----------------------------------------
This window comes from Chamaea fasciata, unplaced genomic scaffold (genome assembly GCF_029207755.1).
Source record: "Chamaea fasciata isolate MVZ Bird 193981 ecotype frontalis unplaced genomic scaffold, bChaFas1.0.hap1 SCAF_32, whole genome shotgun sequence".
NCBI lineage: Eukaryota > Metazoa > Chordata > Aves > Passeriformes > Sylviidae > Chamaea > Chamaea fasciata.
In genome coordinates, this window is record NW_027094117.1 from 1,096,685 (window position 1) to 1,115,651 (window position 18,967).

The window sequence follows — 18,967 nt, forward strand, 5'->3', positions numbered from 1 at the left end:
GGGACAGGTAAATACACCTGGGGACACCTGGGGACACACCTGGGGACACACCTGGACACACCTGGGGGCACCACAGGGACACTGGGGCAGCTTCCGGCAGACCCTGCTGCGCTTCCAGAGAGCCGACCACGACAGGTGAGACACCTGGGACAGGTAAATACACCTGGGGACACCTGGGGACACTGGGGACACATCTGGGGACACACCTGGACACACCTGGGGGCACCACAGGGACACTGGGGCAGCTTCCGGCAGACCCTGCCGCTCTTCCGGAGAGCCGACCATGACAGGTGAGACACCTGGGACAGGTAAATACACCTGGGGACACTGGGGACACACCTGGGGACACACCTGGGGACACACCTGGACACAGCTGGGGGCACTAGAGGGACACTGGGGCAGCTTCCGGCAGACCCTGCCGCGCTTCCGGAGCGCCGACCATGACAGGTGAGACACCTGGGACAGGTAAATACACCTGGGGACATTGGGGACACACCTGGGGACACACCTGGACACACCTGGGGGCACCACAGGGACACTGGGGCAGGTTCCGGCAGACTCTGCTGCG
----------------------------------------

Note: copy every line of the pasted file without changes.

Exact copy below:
This window comes from Chamaea fasciata, unplaced genomic scaffold (genome assembly GCF_029207755.1).
Source record: "Chamaea fasciata isolate MVZ Bird 193981 ecotype frontalis unplaced genomic scaffold, bChaFas1.0.hap1 SCAF_32, whole genome shotgun sequence".
NCBI lineage: Eukaryota > Metazoa > Chordata > Aves > Passeriformes > Sylviidae > Chamaea > Chamaea fasciata.
In genome coordinates, this window is record NW_027094117.1 from 1,096,685 (window position 1) to 1,115,651 (window position 18,967).

The window sequence follows — 18,967 nt, forward strand, 5'->3', positions numbered from 1 at the left end:
GGGACAGGTAAATACACCTGGGGACACCTGGGGACACACCTGGGGACACACCTGGACACACCTGGGGGCACCACAGGGACACTGGGGCAGCTTCCGGCAGACCCTGCTGCGCTTCCAGAGAGCCGACCACGACAGGTGAGACACCTGGGACAGGTAAATACACCTGGGGACACCTGGGGACACTGGGGACACATCTGGGGACACACCTGGACACACCTGGGGGCACCACAGGGACACTGGGGCAGCTTCCGGCAGACCCTGCCGCTCTTCCGGAGAGCCGACCATGACAGGTGAGACACCTGGGACAGGTAAATACACCTGGGGACACTGGGGACACACCTGGGGACACACCTGGGGACACACCTGGACACAGCTGGGGGCACTAGAGGGACACTGGGGCAGCTTCCGGCAGACCCTGCCGCGCTTCCGGAGCGCCGACCATGACAGGTGAGACACCTGGGACAGGTAAATACACCTGGGGACATTGGGGACACACCTGGGGACACACCTGGACACACCTGGGGGCACCACAGGGACACTGGGGCAGGTTCCGGCAGACTCTGCTGCG